If one or two people in positions of significant influence were to express doubts about the Section 30 process it might well open the floodgates. If dissent grows to a level that Nicola Sturgeon can no longer ignore, what then? If she comes under serious pressure to “chuck away that cap and fight for our own future”, how might she respond?

There would seem to be three basic options. She could attempt to face down her critics. She could stick fast to her insistence that the Section 30 process is the only possible route to a new independence referendum and defy anyone to contradict her. At the other extreme, she could threaten to stand down as party leader and/or as First Minister. The former would tend to harden opposition to her approach and make her situation worse. The latter would have repercussions that I prefer not to dwell upon.

The third option is for Nicola Sturgeon to change her approach. If she is unable to address, far less allay, concerns about the Section 30 process – which is, self-evidently, the case – then those concerns must be valid. Being valid, they provide ample justification for declaring that the Section 30 process has been rendered infeasible by the intransigence of the British political elite. Not to mention their duplicity, mendacity, hypocrisy and treachery.

That the Section 30 process will have to be abandoned at some point is beyond doubt. By its very nature, it can only lead to a free and fair referendum with the goodwill, good grace and good faith of the British establishment. It only works if the British government cooperates fully and respectfully to achieve an outcome to which it is implacably opposed.

Moreover, the Section 30 process provides the British political elite with the means to readily prevent the outcome to which it is implacably oppose. Put it all together and it’s plain to see that, not only is the Section 30 process unlikely to work as Nicola Sturgeon hopes, it would be little short of a miracle if it did. There are more and better reasons for rejecting the Section 30 process than for committing to it. It would be to Nicola Sturgeon’s credit if she were to acknowledge those reasons. And the sooner the better.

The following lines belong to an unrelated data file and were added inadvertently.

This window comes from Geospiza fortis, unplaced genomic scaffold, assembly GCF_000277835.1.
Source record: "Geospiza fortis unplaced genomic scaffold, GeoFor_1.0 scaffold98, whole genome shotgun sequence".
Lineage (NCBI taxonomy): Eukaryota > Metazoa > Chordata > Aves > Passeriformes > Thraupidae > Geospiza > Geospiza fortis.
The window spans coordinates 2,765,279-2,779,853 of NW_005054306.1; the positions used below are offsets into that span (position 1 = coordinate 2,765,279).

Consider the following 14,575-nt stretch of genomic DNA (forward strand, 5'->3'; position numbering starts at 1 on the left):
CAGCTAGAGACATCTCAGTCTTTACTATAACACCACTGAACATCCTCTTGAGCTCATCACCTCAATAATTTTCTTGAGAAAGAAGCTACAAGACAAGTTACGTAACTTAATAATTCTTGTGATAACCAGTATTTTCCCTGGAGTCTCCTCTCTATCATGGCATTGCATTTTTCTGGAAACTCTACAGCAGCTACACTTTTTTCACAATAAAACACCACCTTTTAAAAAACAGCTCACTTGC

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Empty lines

On December 12th, voters have the chance to send Boris Johnson a message and escape this Brexit fiasco once and for all.

The above quote is attributed by the Sunday National to SNP candidate for West Aberdeenshire & Kincardine, Fergus Mutch. It is not an original line. In fact, it is the line being pushed across the entire SNP election campaign at the moment – complete with the social media hashtag, #StopBrexit, and a rather intrusive gif. It’s a good line. That is to say, it sounds good. It has the superficial appeal common to all such glittering generalities. But neither Fergus Mutch nor, as far as I can determine, anyone else who speaks for the SNP has seen fit to explain or expand on the line in a way which might lift it out of the category of an emotionally appealing phrase amenable to being repeated with great conviction despite being devoid of supporting information or reason.

It looks good in a Tweet. It doubtless sounds good when parroted on the doorsteps. But what if somebody asks the obvious questions? What happens if Fergus Mutch, or any of the SNP campaigners instructed by the party to deploy this line, encounters an awkward bugger like myself who isn’t about to be satisfied with facile sloganeering?

What happens if somebody asks what message is being sent to Boris Johnson? Or why there might be any point in sending him any message at all?

What happens if somebody asks how this “Brexit fiasco” might be either escaped or stopped? What happens if they insist on being given an explanation of the process by which voting in a particular way – presumably for their local SNP candidate – on 12 December leads either to Scotland escaping an imposed Brexit or Brexit being stopped altogether?

Is it fair, or sensible, to send out candidates and campaigners to sell this line to voters without arming them to deal with such questions? And, if they have been armed with the answers, where might the rest of us access the relevant information?

While I’m on the subject of awkward questions, were we not assured that independence was to be at the heart of the SNP’s election campaign? Dare I suggest that #DissolveTheUnion is a lot closer to what we were promised than #StopBrexit. And it has the advantage of being something that could actually be done.